Just as important as staying up to date with their vaccinations and keeping them safe, bringing babies up from birth with lots of affection is crucial for their development.
Relatively recent scientific proof shows that bio-psychic-emotional development is successful when children receive stimuli (or information) allied with loving contact”, says Anna Chiesa, a nurse with a doctorate from Sao Paulo University, and a master’s degree in public health.
The new approach, widely advocated by specialists from the new generation of pedagogy, psychology and childhood medicine, such as world-renowned Spanish paediatrician Carlos González, is aligned with other theories that are currently enjoying success, such as parenting with attachment, developed by the British psychologist John Bowlby. From the 1950s this has been in vogue once again, combating some myths that more recent studies indicate could jeopardise instead of helping the child. Some examples are not picking a baby up in order not to spoil it or letting the baby cry so that it will learn that it is necessary to wait.
The baby’s first months are considered to be exterogestational (as if it were the continuation of pregnancy outside the womb). At birth human babies are born more immature than any other mammal. They are still in formation and need a sensation of security in order to develop. Both mother and father as carers need to be at the ready to meet baby’s needs”, says the psychologist Juliana Breschigliari.
Hold them as much as they want
This means meeting both their physiological and their affective needs. This is what Carlos González thinks too. “Nobody would refuse food to a child who is crying from hunger; nobody would deny shelter to a child crying because of the cold. Would you let a child cry when it does so because it needs affection?”, he questions in his book Kiss Me!: How to Raise Your Child with Love.
Care permeated constantly with affection has a lot to do with touching the child, because, as Anna Chiesa says, this is one of the first senses it develops. That is why it is very important to hug the child, to pick them up, to transform their bath time into a moment of affection and tenderness, as opposed to just hygiene.
People confuse giving affection with not establishing limits. A child is not spoilt by being picked up. It might be spoilt for other reasons, but not from an excess of affection. On the contrary, affection will make the child an emotionally secure adult, with far less chance of becoming a spoilt adult”, the nurse explains.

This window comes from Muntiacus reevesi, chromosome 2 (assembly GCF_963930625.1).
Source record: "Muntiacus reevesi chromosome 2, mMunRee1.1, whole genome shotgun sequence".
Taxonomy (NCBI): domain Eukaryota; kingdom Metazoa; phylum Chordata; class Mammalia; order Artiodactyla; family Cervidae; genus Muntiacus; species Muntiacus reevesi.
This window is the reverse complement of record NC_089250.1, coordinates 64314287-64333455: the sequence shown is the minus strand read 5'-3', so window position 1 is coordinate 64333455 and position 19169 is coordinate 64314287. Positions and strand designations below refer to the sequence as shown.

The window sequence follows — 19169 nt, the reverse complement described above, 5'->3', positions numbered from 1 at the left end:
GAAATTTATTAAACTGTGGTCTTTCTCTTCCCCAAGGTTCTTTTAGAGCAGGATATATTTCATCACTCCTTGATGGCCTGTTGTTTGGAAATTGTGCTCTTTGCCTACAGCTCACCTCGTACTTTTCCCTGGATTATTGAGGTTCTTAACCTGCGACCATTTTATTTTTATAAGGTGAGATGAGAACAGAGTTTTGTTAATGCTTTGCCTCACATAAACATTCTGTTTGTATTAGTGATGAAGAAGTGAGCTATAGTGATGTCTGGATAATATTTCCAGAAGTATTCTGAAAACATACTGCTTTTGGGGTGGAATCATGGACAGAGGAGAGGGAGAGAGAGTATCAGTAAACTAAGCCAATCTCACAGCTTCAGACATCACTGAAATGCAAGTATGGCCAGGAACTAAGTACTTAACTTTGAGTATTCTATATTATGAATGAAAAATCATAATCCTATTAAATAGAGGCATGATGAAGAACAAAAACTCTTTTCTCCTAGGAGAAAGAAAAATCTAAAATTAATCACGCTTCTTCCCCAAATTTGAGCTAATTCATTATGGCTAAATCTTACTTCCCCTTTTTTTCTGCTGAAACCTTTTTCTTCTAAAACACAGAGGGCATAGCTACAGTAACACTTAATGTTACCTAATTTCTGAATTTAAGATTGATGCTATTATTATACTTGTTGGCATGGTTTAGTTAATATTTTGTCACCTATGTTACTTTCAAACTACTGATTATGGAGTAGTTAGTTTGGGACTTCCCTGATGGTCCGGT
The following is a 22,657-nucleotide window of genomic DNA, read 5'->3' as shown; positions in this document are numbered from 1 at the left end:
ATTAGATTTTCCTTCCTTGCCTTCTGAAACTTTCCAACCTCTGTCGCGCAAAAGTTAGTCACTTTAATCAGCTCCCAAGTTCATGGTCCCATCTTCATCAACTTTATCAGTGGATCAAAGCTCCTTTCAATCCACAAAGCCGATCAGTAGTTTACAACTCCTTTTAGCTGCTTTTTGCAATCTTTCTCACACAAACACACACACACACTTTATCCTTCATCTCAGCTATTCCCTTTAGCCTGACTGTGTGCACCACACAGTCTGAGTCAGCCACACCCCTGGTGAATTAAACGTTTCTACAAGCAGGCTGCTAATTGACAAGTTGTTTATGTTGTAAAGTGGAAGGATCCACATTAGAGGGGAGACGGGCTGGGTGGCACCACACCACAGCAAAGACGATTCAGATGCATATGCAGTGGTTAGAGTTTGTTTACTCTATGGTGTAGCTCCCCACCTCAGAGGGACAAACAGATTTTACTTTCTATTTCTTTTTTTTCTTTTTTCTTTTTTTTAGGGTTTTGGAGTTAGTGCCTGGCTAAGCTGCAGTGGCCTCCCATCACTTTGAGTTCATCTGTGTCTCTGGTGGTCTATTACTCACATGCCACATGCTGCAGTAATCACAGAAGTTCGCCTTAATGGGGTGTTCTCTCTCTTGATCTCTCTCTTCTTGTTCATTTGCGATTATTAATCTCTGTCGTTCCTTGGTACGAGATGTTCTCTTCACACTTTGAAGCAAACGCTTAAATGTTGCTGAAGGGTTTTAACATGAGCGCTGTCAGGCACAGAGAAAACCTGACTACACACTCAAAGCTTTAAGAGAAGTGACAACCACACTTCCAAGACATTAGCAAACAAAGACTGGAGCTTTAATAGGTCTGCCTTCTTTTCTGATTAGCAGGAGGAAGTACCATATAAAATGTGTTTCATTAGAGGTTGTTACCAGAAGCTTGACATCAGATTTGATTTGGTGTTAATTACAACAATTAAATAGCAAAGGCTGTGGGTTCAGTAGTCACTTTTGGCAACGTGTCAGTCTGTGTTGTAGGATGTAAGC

In addition to being fundamental for childhood development, this proximity reinforces the bond between the baby and its carers, which is very important for the development of happy, self-assured adults. It is no exaggeration to say that the consequence of this affection provided in early childhood will be a better world, made by better people.
Talk to baby
Touch is very important, but affection involves more than this, both Juliana and Anna state. Singing and talking to the baby, even when it is very small (“he will retain this emotional register as something good, comforting, even if he won’t remember the song or if he doesn’t speak yet. The opposite is also true: fighting in front of a very young baby will affect him”, says Anna) are part of building the development of the child’s emotional security.
The actress Paula Liberati, mother of Raul, aged a little over 1 year, does all of these things. The daughter of a homoeopathic doctor, she always heard her father say that the most important thing for a child is touching it and showing it affection.
I have always touched him and always talked to him. From the time he was born, I would say: ‘Look, now you are going to sleep, everything is going to be fine. Now I am going to change your nappy: can you see, I’m going to open it. Look at your little leg. I’m going to put some ointment on, you will feel a little cold.’ I always started from the principle that he understands”, she says.
Paula recalls that in the baby’s first week, she put the baby’s crib in her bedroom. Raul started sleeping well very early on, so she decided to move him to his own room.
He did not want to stay in his room, so I gave him a pillow with my smell on it and talked to him. I said: ‘I am going to put you in the crib I have prepared for you. Here you are going to be safe, and Mummy will be right beside you in the room next door. If you need anything, just call me and I’ll be here’. And he stayed there! I have never left my son crying, because I made a deal with him: ‘You can relax and sleep, and if you need me, I’ll be there at your side. Just call me and I’ll come’. So, I always respond to him. I just won’t leave him crying. I don’t agree with that.”